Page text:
The biggest animation opening weekend in the history of Universal Pictures owes much to Chris Meledandri, head of the studio-owned Illumination Entertainment. Illumination is shaping up to be every bit as devastating a box-office force as Blue Sky, the company that launched the Ice Age franchise which Meledandri oversaw during his time as president of 20th Century Fox Animation.
Meledandri is a whizz at what he does, and previously delivered the superb Despicable Me (the sequel is due in 2013) for Universal, so it's little surprise that The Lorax was able to dominate the US box office charts at the weekend, even if the scale of victory stunned everybody. The $71m (£44.8m) debut was roughly $50m ahead of Warner Bros' comedy Project X in second place. This was also the biggest debut of the year so far and keeps up the dynamic pace set in January and February.
This is the type of news cinema owners are desperate for, and they will eat it up with even more relish, given that they're a beleaguered lot these days. New technology has enabled a host of cutting-edge distribution methods to flourish and the argument goes that before long we will all eschew the local multiplex or arthouse in favour of curling up on the sofa with an iPad or congregating in front of a TV to stream new releases.
The exhibition community – namely the theatre chains and smaller independent venues – clings to triumphs such as The Lorax and will get a lot of play out of its performance at next month's CinemaCon event in Las Vegas. This annual gathering with studio heads serves as a timely reminder that there's no better place to launch films such as this – as well as other tentpole movies such as the imminent The Hunger Games and of course the summer blockbusters-elect. I think they're right. The worldwide growth of Imax and the occasional spectacular success of 3D bolsters the case, even if the distribution landscape is shifting and film-makers find themselves with an increasing array of distribution methods.
The cinema has on the whole been kind to Oscar winners large and small, so it is interesting to note that The Artist has not (yet) been a major beneficiary of the so-called Oscar bounce. Michel Hazanavicius' charmer won five prizes at the Academy Awards including best picture, director and lead actor. Despite this it only climbed 37% against last weekend's box office after Harvey Weinstein expanded it by 790 theatres to 1,756. It should have done a lot better, and $3.9m in returns means a so-so $37.1m after 15 weekends. Still, it takes some doing to get bums on seats for a silent black-and-white movie and the sense is that The Artist may stick around for several weekends as word of mouth continues to grow.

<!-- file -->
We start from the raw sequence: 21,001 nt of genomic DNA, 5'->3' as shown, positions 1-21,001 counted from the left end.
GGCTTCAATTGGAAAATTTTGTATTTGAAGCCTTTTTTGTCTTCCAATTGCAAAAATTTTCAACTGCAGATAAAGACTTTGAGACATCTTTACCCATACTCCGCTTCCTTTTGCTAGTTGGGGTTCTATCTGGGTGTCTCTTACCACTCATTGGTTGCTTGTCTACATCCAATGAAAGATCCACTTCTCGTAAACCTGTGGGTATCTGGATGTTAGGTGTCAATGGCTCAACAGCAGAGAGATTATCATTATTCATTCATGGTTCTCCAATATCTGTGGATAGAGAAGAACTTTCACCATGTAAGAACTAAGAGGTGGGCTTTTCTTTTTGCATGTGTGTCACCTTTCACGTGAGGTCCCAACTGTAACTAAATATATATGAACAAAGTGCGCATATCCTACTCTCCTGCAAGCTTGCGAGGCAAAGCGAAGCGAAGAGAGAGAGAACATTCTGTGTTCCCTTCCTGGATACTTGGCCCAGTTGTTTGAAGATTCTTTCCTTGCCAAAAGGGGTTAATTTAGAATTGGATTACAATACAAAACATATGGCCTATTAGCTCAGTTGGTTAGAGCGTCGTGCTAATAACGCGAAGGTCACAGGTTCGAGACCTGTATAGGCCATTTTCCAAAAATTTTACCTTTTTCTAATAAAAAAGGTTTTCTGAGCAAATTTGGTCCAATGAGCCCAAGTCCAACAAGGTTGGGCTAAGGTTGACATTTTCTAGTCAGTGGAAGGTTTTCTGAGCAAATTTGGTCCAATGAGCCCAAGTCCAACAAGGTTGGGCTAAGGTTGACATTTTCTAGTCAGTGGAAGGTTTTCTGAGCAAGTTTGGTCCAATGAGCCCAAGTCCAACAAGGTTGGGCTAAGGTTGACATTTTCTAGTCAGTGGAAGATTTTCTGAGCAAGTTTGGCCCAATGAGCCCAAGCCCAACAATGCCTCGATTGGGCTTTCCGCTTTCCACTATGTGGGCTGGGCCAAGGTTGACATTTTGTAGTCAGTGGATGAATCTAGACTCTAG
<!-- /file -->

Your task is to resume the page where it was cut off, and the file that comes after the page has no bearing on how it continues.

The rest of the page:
By contrast, Sony Pictures Classics increased the screen count for Asghar Farhadi's Iranian best foreign language Oscar winner A Separation from 83 to 243 and watched box office climb 174% on the previous week. It added just over $1m for a $3.7m running total after 10 weekends.
North American top 10, 2-4 March 2012
1 Dr. Seuss' The Lorax, $70.7m
2 Project X, $20.8m
3 Act of Valor, $13.7m. Total: $45.2m
4 Safe House, $7.2m. Total: $108.2m
5 Tyler Perry's Good Deeds, $7m. Total: $25.7m
6 Journey 2: The Mysterious Island, $6.9m. Total: $85.6m
7 The Vow, $6.1m. Total: $111.7m
8 This Means War, $5.6m. Total: $41.5m
9 Ghost Rider: Spirit of Vengeance, $4.7m. Total: $44.9m
10 The Artist, $3.9m. Total: $37.1m
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